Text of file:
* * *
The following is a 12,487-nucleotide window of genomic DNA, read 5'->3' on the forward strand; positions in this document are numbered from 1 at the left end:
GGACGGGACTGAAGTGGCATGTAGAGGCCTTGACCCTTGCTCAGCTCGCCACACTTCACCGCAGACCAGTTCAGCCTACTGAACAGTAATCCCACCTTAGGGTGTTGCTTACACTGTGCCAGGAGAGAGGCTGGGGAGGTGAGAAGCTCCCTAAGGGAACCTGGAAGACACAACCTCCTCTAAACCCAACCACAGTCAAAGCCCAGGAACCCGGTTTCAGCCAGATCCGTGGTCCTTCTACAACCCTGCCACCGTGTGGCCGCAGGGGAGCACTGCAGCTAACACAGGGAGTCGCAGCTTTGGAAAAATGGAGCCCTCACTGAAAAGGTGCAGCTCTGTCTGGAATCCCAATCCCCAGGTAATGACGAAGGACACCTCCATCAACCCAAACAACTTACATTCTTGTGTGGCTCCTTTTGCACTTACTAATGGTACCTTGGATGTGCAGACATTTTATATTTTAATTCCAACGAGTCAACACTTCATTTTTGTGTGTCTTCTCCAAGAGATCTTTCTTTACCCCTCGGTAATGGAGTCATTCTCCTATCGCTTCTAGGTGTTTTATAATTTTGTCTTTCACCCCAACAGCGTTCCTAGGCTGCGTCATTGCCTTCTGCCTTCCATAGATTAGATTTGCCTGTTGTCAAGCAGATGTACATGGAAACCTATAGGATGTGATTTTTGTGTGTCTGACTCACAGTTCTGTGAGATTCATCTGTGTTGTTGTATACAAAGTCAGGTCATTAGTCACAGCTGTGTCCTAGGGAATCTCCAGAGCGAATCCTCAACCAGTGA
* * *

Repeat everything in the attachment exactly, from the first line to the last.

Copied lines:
The following is a 12,487-nucleotide window of genomic DNA, read 5'->3' on the forward strand; positions in this document are numbered from 1 at the left end:
GGACGGGACTGAAGTGGCATGTAGAGGCCTTGACCCTTGCTCAGCTCGCCACACTTCACCGCAGACCAGTTCAGCCTACTGAACAGTAATCCCACCTTAGGGTGTTGCTTACACTGTGCCAGGAGAGAGGCTGGGGAGGTGAGAAGCTCCCTAAGGGAACCTGGAAGACACAACCTCCTCTAAACCCAACCACAGTCAAAGCCCAGGAACCCGGTTTCAGCCAGATCCGTGGTCCTTCTACAACCCTGCCACCGTGTGGCCGCAGGGGAGCACTGCAGCTAACACAGGGAGTCGCAGCTTTGGAAAAATGGAGCCCTCACTGAAAAGGTGCAGCTCTGTCTGGAATCCCAATCCCCAGGTAATGACGAAGGACACCTCCATCAACCCAAACAACTTACATTCTTGTGTGGCTCCTTTTGCACTTACTAATGGTACCTTGGATGTGCAGACATTTTATATTTTAATTCCAACGAGTCAACACTTCATTTTTGTGTGTCTTCTCCAAGAGATCTTTCTTTACCCCTCGGTAATGGAGTCATTCTCCTATCGCTTCTAGGTGTTTTATAATTTTGTCTTTCACCCCAACAGCGTTCCTAGGCTGCGTCATTGCCTTCTGCCTTCCATAGATTAGATTTGCCTGTTGTCAAGCAGATGTACATGGAAACCTATAGGATGTGATTTTTGTGTGTCTGACTCACAGTTCTGTGAGATTCATCTGTGTTGTTGTATACAAAGTCAGGTCATTAGTCACAGCTGTGTCCTAGGGAATCTCCAGAGCGAATCCTCAACCAGTGA